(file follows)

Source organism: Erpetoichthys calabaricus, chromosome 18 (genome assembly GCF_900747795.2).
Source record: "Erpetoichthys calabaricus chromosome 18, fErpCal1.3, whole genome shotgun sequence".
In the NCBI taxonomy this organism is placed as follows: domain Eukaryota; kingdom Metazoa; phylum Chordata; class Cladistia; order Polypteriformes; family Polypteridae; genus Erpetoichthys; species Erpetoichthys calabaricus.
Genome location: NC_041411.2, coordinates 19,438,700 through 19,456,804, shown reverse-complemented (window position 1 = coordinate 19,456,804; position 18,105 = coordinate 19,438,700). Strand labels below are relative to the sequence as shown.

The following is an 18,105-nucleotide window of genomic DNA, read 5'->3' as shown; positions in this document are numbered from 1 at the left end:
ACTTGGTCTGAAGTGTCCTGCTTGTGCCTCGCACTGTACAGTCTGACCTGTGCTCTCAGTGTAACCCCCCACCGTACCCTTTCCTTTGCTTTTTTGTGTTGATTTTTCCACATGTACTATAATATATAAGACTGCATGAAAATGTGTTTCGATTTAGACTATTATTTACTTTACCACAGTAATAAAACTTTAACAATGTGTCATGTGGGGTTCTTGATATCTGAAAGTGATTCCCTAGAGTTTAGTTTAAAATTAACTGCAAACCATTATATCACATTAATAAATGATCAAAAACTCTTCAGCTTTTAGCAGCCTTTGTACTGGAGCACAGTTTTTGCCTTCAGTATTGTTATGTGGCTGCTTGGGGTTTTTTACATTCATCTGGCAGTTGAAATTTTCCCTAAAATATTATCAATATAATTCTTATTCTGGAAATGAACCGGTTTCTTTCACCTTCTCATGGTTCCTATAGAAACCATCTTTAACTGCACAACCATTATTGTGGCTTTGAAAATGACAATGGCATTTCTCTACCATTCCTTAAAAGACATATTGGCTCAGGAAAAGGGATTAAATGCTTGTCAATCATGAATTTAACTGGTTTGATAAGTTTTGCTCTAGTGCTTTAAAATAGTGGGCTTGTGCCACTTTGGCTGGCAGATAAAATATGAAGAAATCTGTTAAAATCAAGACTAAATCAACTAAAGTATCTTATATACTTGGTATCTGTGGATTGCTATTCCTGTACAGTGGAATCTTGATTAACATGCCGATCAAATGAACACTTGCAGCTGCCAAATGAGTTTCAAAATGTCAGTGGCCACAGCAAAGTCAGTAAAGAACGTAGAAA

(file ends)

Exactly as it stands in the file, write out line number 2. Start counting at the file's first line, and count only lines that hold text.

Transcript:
Source record: "Erpetoichthys calabaricus chromosome 18, fErpCal1.3, whole genome shotgun sequence".